Families of Hong Kong men jailed for life in Philippines on drugs charge vow to continue legal fight
- Decision expected on Monday about whether to apply for judicial review or appeal against sentence
- Men were sentenced to life in prison for possession of half a kilogram of methamphetamine
The families of four Hong Kong men sentenced to life in prison in the Philippines on a drugs charge will decide on Monday whether to apply for a judicial review or appeal against the sentence after consulting lawyers.
Democratic Party lawmaker James To Kun-sun, who has been helping the families, again urged the central and Hong Kong governments to express concerns, arguing the trial was unfair and that dubious evidence was staged to save face after local media were invited on a police operation.
Last Friday, Lo Wing-fai, Chan Kwok-tung, Kwok Kam-wah and Leung Shu-fook were sentenced to life in prison by a Philippine court for possession of half a kilogram of methamphetamine.
They claimed they were framed and denied all charges of manufacturing illegal substances and possession of the drug, also known as “Ice”. The court found them guilty of possession while acquitting them of manufacturing illegal substances.
The following day, Chief Executive Carrie Lam Cheng Yuet-ngor promised to help, urging the Southeast Asian nation to guarantee fair and humane treatment for the men.
Lam did not say whether she would seek help from the central government during a visit to Beijing that began on Saturday.
“For ordinary people like us, the amount of money is huge,” Lo’s elder sister Ivy Lo Shu-ho said on a radio programme on Monday. “We don’t have the financial ability [to continue].
“Inmates in the Philippines need to fund their way through prison. Without money, they don’t even have beds to sleep in.”
Families call on Beijing and Hong Kong governments to intervene after four men from city jailed for life in Philippines on drugs charge
She said her family had already emptied their pockets since the four were arrested two years ago, estimating they had spent about HK$2 million (US$255,000). It included legal fees of about HK$1 million and the expense of supporting their relatives in prison and visiting them.
They planned to crowdfund support for further legal moves with an initial goal of HK$4 million.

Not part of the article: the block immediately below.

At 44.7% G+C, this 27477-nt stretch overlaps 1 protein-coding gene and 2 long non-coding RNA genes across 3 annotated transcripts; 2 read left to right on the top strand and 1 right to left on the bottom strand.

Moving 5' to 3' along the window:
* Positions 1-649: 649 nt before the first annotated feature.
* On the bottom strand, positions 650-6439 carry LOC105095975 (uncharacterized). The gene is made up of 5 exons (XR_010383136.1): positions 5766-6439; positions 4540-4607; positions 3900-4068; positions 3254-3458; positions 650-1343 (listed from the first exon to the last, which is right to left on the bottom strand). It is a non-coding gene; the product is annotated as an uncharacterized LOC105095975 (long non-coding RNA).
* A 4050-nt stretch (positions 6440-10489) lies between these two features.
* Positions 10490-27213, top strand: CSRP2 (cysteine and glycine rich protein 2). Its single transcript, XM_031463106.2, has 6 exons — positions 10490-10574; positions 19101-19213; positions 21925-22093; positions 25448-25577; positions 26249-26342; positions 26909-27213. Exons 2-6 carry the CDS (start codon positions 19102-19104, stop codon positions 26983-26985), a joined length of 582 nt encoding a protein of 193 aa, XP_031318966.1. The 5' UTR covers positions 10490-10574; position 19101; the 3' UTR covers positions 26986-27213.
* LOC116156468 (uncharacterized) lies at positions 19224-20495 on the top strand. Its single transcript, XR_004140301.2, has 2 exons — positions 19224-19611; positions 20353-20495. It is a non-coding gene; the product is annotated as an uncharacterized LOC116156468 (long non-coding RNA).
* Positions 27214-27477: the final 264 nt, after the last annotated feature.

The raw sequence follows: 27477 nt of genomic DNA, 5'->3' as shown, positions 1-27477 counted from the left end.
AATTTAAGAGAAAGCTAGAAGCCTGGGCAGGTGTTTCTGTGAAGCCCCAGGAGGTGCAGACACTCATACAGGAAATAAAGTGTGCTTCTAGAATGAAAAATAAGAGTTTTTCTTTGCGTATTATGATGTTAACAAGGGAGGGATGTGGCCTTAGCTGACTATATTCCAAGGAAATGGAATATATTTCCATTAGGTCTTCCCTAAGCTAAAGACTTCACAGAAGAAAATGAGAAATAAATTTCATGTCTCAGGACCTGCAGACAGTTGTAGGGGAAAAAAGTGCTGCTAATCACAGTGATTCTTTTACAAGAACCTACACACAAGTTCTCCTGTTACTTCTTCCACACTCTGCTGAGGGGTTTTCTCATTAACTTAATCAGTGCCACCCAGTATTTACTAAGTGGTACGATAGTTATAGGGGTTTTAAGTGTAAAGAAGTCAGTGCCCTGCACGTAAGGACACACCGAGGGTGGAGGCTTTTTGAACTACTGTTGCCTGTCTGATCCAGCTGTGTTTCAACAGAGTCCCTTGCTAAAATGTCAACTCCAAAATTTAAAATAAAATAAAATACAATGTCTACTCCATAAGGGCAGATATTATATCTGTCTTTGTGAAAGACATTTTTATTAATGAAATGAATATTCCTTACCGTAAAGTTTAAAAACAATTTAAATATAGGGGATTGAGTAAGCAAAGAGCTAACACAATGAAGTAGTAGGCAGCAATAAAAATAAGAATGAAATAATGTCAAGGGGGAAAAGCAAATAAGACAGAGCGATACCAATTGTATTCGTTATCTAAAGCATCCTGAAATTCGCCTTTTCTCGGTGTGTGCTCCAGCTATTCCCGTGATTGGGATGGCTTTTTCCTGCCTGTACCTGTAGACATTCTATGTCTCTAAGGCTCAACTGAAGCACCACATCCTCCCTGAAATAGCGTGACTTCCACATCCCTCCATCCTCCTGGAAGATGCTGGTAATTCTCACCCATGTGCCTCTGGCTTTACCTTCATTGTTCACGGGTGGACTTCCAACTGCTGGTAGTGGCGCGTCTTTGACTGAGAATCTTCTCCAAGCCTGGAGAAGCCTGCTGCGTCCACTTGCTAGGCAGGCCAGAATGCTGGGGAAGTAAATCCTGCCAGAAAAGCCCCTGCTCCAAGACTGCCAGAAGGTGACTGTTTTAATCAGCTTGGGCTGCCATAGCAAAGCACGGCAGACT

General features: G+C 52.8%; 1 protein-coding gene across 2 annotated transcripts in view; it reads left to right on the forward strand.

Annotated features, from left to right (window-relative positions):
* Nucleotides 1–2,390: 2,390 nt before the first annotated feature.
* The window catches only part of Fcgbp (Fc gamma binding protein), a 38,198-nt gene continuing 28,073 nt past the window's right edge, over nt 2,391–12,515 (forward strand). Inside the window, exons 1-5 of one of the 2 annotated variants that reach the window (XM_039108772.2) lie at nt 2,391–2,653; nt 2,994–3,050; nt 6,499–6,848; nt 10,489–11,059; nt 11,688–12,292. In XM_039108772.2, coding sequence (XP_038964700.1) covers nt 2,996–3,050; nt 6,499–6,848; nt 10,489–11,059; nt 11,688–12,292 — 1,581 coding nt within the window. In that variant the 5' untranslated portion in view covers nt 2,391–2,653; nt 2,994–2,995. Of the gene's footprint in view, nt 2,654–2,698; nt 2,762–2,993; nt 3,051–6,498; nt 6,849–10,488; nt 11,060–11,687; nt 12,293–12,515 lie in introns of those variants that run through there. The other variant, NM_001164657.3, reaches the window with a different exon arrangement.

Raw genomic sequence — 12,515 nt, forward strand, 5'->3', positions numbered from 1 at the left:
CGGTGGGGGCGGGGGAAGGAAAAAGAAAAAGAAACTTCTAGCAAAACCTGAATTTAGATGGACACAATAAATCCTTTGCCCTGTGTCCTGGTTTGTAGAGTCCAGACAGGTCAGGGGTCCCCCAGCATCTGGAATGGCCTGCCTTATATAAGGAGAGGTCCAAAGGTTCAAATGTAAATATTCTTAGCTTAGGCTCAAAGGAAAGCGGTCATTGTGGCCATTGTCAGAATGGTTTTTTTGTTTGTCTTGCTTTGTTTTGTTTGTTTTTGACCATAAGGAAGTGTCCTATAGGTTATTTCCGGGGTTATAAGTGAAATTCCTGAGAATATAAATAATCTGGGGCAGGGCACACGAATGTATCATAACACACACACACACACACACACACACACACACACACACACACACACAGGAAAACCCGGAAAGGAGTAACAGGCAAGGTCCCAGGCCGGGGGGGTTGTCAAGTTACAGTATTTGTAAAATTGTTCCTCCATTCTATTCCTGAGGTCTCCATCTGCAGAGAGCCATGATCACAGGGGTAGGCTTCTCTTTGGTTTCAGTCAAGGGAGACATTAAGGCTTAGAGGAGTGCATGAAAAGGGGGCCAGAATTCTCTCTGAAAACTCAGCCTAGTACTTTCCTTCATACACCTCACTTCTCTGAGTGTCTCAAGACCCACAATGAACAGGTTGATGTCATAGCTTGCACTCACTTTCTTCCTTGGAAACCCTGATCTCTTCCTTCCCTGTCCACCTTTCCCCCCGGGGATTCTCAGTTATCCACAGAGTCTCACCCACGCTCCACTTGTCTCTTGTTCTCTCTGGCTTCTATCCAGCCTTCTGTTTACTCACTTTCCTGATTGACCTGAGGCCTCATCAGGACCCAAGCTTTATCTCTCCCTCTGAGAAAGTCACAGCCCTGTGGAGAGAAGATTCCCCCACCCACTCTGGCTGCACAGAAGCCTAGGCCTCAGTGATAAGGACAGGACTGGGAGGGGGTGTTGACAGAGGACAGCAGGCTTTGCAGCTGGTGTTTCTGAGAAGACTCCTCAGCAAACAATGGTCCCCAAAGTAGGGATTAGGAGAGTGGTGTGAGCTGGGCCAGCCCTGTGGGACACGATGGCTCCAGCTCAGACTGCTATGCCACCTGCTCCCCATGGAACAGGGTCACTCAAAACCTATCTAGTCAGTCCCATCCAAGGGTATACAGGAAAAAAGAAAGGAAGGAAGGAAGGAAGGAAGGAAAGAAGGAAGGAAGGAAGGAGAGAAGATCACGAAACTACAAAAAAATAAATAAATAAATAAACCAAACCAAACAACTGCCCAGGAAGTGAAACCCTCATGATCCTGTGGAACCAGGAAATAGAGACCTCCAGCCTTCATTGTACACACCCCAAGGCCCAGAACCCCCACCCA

“These men are fishermen who took on a side job to drive a boat from the Philippines to mainland China. This was something normal they would do every now and then. They are simple people with no background in making drugs,” To said on Monday.
“There were many doubts in the evidence … and if it had taken place in a Hong Kong court, they would not have been convicted.”
To said there was evidence to prove the four had spent a few nights at hotels until someone called them to pick up a 50-metre fishing boat off the coast of Zambales province, northwest of Manila.
When they tried to board the boat, they were arrested at gunpoint by officers, in the presence of a group of Filipino reporters as part of a high-profile operation led by the country’s then police chief, Ronald dela Rosa.
One video clip showed officers emptying Leung Shu-fook’s backpack onto the floor with no sign of drugs, To said. But after taking the backpack off camera for a second search, officers discovered the drugs.
While no drugs were found on the boat, officers did find cooking materials that could have been used to produce meth – but there was no trace of drugs on the utensils.
To believed this was key evidence that proved it was a set-up, and suggested there had been a fear of losing face after inviting the media to follow the operation.
He added that even if the drugs were not planted, it was outrageous for all four men to be convicted, since they had slept at separate hotels.
“How would they know what was in each other’s bag?” To said. “But the judge said since they came to the country together, they must have known.”
When the defence lawyer argued against the evidence, the judge demanded that Joshua Antonio – a defence witness and local television reporter who had covered the arrest – prove how and who had set the men up.
To asked: “We can only show there were doubts in the evidence. How can we find out who planted it?
“We have lost faith in the judicial system [in the Philippines] and there is really no way to tell what good an appeal can do.”
Lo said she and other family members were enraged and saddened by the decision, but she would not give up because she believed the men were innocent.